Emphasize Culture and Branding
"It's important to write out why someone would want to come work for you," Borre says. "Make this part of the description specific and exciting. Were you named to a 'Best Places to Work' list? Are you known for your cutting-edge and innovative technology? Do you encourage employees to participate in charitable and community initiatives? All of these things can help attract talent," she says, especially in the IT space where unemployment remains low and candidates can be choosy about career moves.
And when it's time to describe the job itself, don't just lay out the roles and responsibilities, but include information about the specific goals set for employees in the role, and what outcomes will be expected, says Tony Marzulli, vice president of product management for talent solutions at HR, benefits and payroll solutions company ADP.
"Writing an effective job description is more about how to communicate not just what the roles and responsibilities of a job are, but what the outcomes are supposed to be — what does success in this role look like?" Marzulli says. "You want to educate candidates on what it means to work at the company, and that includes specific goals for the position, and discussion of how the role impacts the larger business," he says.
"Setting goals for employees and discussing the purpose of the role in the larger business context is something we do once candidates are hired for the job, but we should also make this a part of recruiting and sourcing as a whole," says Marzulli.
Doing so can help candidates better understand the company culture and what they'd be "getting themselves into" by working there, says Marzulli, but also helps companies propagate their brand identity in the larger marketplace and become an employer of choice that attracts and retains top talent.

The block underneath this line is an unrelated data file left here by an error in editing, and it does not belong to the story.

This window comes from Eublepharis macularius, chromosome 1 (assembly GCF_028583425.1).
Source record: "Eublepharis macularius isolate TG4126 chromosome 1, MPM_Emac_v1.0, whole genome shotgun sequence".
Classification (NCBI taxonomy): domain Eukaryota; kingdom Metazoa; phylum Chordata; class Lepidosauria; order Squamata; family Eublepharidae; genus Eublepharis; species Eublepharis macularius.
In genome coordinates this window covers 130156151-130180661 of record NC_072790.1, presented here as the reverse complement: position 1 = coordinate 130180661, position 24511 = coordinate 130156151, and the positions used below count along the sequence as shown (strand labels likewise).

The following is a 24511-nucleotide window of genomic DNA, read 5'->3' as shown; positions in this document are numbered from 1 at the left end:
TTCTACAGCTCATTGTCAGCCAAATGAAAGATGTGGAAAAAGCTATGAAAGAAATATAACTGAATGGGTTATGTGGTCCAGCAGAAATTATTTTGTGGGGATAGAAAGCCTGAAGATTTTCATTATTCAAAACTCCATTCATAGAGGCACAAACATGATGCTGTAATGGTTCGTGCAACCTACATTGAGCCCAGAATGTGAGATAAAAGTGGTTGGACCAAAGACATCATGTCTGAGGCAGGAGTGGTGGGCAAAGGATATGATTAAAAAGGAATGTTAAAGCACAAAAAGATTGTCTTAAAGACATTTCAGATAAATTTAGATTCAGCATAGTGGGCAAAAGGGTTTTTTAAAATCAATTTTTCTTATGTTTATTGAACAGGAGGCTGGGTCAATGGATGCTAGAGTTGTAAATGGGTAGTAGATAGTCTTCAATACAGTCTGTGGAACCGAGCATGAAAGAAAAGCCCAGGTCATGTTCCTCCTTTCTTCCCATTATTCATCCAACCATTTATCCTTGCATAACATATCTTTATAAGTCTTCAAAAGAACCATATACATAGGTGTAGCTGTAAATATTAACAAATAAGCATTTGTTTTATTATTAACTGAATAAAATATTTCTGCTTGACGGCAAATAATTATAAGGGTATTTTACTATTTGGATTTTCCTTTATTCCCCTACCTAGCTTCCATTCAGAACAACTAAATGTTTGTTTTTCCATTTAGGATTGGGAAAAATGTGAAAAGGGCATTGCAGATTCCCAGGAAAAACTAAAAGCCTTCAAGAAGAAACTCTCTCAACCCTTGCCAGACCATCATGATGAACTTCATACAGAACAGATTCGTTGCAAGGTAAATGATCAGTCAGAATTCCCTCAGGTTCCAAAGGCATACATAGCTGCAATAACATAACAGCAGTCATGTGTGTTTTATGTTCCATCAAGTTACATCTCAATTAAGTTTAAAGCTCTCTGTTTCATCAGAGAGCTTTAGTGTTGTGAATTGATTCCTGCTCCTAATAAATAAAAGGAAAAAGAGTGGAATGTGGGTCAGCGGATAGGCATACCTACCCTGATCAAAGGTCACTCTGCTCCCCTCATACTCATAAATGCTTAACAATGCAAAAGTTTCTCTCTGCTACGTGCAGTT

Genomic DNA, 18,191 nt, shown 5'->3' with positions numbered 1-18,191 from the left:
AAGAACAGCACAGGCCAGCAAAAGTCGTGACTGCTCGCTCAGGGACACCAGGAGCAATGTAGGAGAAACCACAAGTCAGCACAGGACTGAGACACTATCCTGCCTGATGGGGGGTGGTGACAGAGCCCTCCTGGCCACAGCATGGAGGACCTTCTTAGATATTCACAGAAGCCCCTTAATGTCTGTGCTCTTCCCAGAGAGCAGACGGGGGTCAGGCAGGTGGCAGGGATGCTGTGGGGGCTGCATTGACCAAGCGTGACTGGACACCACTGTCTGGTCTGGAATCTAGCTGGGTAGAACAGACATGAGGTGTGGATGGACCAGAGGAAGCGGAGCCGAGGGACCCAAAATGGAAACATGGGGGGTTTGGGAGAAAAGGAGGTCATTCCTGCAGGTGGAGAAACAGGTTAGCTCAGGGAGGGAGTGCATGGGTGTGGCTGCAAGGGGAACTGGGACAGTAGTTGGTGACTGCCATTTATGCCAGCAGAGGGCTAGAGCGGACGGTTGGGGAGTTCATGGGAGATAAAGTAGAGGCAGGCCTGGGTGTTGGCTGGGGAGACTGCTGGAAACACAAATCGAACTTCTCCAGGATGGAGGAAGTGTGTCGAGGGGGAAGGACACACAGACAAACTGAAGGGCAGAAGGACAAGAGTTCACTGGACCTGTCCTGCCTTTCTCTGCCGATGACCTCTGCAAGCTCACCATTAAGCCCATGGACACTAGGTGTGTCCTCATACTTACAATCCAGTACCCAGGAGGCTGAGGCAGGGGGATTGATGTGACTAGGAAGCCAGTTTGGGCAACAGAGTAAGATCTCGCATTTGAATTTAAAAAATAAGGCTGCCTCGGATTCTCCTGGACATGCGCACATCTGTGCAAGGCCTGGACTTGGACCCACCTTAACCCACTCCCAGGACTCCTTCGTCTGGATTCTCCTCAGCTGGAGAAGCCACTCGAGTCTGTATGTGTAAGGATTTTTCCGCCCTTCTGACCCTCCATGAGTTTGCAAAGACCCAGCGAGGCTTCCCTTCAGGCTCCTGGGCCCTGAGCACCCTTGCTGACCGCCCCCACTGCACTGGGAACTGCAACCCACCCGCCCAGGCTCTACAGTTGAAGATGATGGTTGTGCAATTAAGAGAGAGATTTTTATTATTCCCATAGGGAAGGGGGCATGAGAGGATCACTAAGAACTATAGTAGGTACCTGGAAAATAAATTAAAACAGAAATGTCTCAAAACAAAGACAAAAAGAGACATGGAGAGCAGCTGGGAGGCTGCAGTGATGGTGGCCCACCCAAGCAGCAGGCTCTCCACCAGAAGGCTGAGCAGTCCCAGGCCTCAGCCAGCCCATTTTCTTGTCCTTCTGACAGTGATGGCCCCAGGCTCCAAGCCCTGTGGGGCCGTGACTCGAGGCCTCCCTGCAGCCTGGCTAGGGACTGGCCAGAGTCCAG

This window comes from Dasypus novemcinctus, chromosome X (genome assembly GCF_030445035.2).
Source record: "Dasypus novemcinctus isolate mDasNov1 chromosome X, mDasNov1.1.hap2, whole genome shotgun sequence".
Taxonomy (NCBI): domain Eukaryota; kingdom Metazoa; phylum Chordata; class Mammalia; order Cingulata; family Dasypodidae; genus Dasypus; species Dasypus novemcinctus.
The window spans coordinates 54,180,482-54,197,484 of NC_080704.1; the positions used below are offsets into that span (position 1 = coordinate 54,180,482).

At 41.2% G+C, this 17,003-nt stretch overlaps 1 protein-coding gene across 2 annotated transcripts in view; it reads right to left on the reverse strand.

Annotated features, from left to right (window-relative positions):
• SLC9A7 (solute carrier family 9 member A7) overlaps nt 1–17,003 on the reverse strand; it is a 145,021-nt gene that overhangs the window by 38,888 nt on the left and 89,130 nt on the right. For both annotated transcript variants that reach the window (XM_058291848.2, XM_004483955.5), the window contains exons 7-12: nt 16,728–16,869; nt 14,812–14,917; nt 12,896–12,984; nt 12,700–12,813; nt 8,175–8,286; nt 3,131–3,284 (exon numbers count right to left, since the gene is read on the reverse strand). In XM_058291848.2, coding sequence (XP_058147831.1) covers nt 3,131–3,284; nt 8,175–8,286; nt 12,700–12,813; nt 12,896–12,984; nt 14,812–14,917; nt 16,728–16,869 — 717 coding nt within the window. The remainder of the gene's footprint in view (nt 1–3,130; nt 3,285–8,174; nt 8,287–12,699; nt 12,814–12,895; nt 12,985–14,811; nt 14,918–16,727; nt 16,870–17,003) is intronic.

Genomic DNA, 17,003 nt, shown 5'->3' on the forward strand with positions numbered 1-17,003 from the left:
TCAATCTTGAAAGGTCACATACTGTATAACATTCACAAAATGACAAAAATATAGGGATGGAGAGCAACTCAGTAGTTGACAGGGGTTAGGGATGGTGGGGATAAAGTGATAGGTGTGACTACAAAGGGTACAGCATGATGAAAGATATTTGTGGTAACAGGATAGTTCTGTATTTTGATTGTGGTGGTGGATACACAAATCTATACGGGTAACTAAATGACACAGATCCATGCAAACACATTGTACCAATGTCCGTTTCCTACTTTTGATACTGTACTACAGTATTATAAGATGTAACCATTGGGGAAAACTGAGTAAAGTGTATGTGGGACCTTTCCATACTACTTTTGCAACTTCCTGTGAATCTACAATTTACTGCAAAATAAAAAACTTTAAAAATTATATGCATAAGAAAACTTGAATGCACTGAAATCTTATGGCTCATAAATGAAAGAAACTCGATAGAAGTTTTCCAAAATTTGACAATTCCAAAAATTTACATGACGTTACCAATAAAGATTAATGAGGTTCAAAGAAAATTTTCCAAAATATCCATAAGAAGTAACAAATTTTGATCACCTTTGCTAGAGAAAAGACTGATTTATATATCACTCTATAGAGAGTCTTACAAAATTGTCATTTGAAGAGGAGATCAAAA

"There should be a lot of emphasis on cultural fit, sure, but that works both ways," Marzulli says. "There's a different experience between being a consumer of a company's goods and services and being an employee, and it's crucial to communicate that. Companies should be emphasizing the internal experience, not just relying on the outside perception of what it's like to work there," he says.
Use All Available Technology Tools
It's also important to remember that a job description can use any available form of communication that will best resonate with its intended audience, Marzulli says. For a recent job opening within ADP, Marzulli developed and recorded a two-and-a-half minute video outlining the role available as well as the importance of the role to ADP's greater business context.
"Shooting that video expands the target audience, but it also helps give more personal insight to candidates about the job," he says. "We have all of these tools available — video, social media and the like — so why not use them?" he says.
Sign up for CIO Asia eNewsletters.